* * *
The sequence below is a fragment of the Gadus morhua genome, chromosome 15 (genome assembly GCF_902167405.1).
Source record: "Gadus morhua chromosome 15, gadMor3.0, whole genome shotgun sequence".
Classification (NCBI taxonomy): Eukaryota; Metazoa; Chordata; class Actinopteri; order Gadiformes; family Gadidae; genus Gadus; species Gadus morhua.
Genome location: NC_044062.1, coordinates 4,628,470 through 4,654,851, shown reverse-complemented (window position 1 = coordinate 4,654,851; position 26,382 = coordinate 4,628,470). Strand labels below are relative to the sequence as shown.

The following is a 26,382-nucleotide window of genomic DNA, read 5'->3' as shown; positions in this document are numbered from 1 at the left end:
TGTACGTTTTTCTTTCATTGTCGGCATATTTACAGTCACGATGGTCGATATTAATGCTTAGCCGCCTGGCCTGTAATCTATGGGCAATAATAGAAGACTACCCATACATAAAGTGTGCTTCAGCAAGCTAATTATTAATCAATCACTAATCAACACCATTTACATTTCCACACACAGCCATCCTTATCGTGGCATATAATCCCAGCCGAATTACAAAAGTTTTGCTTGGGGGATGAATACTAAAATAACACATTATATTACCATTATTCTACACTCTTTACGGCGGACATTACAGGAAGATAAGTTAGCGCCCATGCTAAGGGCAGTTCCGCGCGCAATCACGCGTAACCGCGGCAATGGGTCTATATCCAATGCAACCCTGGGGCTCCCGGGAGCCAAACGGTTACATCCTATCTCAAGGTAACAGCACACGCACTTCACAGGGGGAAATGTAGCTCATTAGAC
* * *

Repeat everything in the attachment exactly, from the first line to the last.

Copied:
The sequence below is a fragment of the Gadus morhua genome, chromosome 15 (genome assembly GCF_902167405.1).
Source record: "Gadus morhua chromosome 15, gadMor3.0, whole genome shotgun sequence".
Classification (NCBI taxonomy): Eukaryota; Metazoa; Chordata; class Actinopteri; order Gadiformes; family Gadidae; genus Gadus; species Gadus morhua.
Genome location: NC_044062.1, coordinates 4,628,470 through 4,654,851, shown reverse-complemented (window position 1 = coordinate 4,654,851; position 26,382 = coordinate 4,628,470). Strand labels below are relative to the sequence as shown.

The following is a 26,382-nucleotide window of genomic DNA, read 5'->3' as shown; positions in this document are numbered from 1 at the left end:
TGTACGTTTTTCTTTCATTGTCGGCATATTTACAGTCACGATGGTCGATATTAATGCTTAGCCGCCTGGCCTGTAATCTATGGGCAATAATAGAAGACTACCCATACATAAAGTGTGCTTCAGCAAGCTAATTATTAATCAATCACTAATCAACACCATTTACATTTCCACACACAGCCATCCTTATCGTGGCATATAATCCCAGCCGAATTACAAAAGTTTTGCTTGGGGGATGAATACTAAAATAACACATTATATTACCATTATTCTACACTCTTTACGGCGGACATTACAGGAAGATAAGTTAGCGCCCATGCTAAGGGCAGTTCCGCGCGCAATCACGCGTAACCGCGGCAATGGGTCTATATCCAATGCAACCCTGGGGCTCCCGGGAGCCAAACGGTTACATCCTATCTCAAGGTAACAGCACACGCACTTCACAGGGGGAAATGTAGCTCATTAGAC